By Dr. Sasha Slipak
Spend any amount of time reading about wellness trends and you’ll likely come across information on colon cleanses. They boast benefits such as helping you lose weight, improving your mood, and boosting the immune system.
The process of colon cleansing has been around for thousands of years. There are two main types – in-office and at home.
In-office colon cleanses typically take place at a spa or wellness center. During your appointment, you’ll lie on a table while a technician inserts a thin tube into your rectum to send water (and sometimes herbs) into your colon and large intestine. This type of procedure may also be known as a colonic or hydrotherapy.
Cleanses can also refer to supplements you take at home to clean out the colon, including:
- Herbal or “detox” teas
Some of these cleanses claim to remove toxins from the body. But here’s what they don’t tell you: The process of “cleansing” the colon can actually remove healthy gut bacteria. These healthy microbes play an integral role in your overall health, impacting everything from your immune system to your cholesterol levels.
Removing good bacteria during a colon cleanse can lead to side-effects like:
- Gas and bloating
So, if you’re considering a cleanse, there’s really only one scenario in which you should get one: to prepare for a colonoscopy. If you have a colonoscopy coming up, your healthcare provider will give you guidance on the right way to prep for it.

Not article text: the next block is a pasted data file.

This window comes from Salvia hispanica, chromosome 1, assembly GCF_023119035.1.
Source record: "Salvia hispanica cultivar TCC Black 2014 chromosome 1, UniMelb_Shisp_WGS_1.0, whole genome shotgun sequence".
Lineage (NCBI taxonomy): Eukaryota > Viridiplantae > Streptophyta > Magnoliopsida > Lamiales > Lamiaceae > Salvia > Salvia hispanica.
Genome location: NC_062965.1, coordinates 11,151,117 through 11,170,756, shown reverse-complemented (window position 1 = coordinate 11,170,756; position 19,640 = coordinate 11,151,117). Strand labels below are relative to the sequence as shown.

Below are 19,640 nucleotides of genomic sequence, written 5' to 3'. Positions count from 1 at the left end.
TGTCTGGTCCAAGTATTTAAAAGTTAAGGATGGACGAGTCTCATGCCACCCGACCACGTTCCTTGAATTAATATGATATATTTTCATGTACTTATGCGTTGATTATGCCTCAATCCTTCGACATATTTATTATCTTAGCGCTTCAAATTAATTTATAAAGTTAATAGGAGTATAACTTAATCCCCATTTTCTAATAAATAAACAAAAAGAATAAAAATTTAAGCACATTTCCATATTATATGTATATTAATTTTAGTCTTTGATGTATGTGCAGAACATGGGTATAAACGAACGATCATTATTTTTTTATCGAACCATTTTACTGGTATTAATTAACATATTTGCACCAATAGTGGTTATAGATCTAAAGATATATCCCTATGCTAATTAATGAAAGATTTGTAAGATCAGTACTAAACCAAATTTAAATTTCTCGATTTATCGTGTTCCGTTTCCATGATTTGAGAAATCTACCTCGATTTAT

If a colonoscopy isn’t in your immediate future, you can skip the cleanse and take other steps to keep your colon in good health.
- Limit alcohol. If you do drink, stick to one drink per day – max. (One serving is 12 ounces of beer, 5 ounces of wine, or 1.5 ounces of liquor.)
- Cut back on red meat. To reduce your risk of colon cancer, eat no more than 18 ounces of red meat per week (approximately four servings). Consider swapping red or processed meats for poultry and fish.
- Eat a balanced diet. Fill your plate with fruits and veggies, low-fat dairy, fermented foods, and lean proteins.
- Exercise more. Aim for being active for at least 20 minutes a day, three to four times a week. Choose moderate exercise such as walking, running, swimming, or lifting weights.
- Try a fiber supplement. Besides keeping you regular, adding fiber to your diet can aid digestion and improve colon health.Supplements come in a variety of forms, including:
- Probiotic capsules
- Drinkable powder
- Chewable tablets
In addition to lifestyle changes, it’s also important to get screened regularly for colorectal cancer.
Colorectal cancer is the second most common type of cancer in the United States. But it’s one of the few types of cancers that can be prevented. In its early stages, colon cancer often has no symptoms, which is why getting a colonoscopy is so important.
The American Cancer Society recommends all men and women with an average risk of colorectal cancer begin regular screenings at age 45.
If you’re worried about your risk, talk to your doctor. They can help build a personalized care plan tailored to your needs and personal history.
Sasha Slipak, MD, is a colorectal surgeon who sees patients at Geisinger Lewistown Hospital, Geisinger Gray’s Woods, and Geisinger Medical Center. For more information about colorectal cancer screenings or colorectal surgery at Geisinger, visit geisinger.org/ColonHealth, or call (570) 672-4445.